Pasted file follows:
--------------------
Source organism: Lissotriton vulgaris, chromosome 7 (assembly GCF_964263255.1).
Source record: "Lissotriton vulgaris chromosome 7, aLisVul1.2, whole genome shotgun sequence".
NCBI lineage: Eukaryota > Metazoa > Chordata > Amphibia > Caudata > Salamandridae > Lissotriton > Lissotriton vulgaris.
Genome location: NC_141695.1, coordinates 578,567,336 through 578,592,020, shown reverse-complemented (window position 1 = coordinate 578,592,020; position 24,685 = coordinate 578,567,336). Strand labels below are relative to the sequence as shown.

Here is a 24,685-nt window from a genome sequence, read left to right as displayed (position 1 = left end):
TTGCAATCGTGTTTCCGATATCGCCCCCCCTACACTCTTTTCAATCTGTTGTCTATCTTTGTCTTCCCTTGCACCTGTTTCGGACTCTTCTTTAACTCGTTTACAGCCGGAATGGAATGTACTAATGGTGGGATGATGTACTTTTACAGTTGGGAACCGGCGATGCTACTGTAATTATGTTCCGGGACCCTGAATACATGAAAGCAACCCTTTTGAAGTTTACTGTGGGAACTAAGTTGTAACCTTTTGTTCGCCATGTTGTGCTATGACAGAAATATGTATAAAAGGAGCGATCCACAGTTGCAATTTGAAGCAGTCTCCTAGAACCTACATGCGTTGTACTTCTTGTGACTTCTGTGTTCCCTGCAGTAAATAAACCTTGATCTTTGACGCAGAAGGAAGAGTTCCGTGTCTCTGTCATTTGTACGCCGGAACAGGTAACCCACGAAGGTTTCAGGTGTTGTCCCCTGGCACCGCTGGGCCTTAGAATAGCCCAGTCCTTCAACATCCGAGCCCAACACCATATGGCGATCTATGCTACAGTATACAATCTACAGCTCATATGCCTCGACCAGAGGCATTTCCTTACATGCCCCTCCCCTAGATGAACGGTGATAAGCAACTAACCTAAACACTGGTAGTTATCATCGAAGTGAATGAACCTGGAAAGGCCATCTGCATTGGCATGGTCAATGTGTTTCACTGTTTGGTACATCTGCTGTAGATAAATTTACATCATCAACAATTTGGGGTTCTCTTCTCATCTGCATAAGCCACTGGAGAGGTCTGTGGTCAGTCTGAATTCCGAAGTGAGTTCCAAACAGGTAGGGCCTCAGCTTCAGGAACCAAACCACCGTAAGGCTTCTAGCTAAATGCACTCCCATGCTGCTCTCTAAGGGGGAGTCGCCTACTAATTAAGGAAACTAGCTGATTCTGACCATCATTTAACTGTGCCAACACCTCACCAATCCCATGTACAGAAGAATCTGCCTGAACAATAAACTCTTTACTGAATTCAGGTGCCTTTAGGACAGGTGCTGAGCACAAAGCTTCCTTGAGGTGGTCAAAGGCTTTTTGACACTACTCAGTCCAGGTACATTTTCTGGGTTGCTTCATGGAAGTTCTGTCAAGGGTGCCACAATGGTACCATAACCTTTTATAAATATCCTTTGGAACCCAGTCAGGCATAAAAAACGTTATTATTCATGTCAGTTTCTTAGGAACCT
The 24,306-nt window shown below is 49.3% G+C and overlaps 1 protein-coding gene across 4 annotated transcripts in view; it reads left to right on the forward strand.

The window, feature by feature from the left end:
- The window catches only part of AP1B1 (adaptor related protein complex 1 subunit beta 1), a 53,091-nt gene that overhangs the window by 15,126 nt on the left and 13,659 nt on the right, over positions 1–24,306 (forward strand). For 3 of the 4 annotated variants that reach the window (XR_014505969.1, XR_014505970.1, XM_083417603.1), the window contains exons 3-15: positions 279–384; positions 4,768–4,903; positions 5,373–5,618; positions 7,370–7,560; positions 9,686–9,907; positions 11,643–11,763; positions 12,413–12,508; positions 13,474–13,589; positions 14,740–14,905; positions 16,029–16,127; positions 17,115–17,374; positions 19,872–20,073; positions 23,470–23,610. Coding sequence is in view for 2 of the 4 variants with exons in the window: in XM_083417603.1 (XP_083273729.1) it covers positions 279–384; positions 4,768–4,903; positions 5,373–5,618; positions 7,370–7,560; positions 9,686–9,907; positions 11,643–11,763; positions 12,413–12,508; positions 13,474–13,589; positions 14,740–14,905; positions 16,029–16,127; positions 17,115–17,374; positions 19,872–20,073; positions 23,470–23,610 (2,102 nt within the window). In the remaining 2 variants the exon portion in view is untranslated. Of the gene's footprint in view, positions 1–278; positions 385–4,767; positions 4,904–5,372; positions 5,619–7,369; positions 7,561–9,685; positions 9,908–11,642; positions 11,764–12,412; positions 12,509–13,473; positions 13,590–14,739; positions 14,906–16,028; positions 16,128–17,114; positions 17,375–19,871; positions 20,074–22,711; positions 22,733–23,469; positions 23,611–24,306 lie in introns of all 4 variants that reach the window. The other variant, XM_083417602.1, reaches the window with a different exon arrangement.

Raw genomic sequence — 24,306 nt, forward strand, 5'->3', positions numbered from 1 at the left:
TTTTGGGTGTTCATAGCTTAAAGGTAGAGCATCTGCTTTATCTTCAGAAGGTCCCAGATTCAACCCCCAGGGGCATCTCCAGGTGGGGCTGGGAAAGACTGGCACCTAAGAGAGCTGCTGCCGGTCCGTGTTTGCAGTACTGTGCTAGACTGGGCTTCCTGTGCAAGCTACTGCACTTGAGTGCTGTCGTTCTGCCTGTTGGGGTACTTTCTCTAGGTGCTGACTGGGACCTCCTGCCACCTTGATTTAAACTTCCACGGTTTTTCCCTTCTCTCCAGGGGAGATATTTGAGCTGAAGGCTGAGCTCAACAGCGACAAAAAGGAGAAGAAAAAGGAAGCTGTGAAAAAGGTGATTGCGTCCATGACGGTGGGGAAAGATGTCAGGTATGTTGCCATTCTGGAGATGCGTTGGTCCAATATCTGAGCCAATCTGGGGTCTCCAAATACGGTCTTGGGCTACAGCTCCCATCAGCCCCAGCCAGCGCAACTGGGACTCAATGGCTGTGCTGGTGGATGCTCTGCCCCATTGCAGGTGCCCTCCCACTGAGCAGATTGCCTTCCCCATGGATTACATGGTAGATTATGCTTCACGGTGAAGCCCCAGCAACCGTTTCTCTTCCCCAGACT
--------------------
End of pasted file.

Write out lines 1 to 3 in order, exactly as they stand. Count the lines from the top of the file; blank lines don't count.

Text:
Source organism: Lissotriton vulgaris, chromosome 7 (assembly GCF_964263255.1).
Source record: "Lissotriton vulgaris chromosome 7, aLisVul1.2, whole genome shotgun sequence".
NCBI lineage: Eukaryota > Metazoa > Chordata > Amphibia > Caudata > Salamandridae > Lissotriton > Lissotriton vulgaris.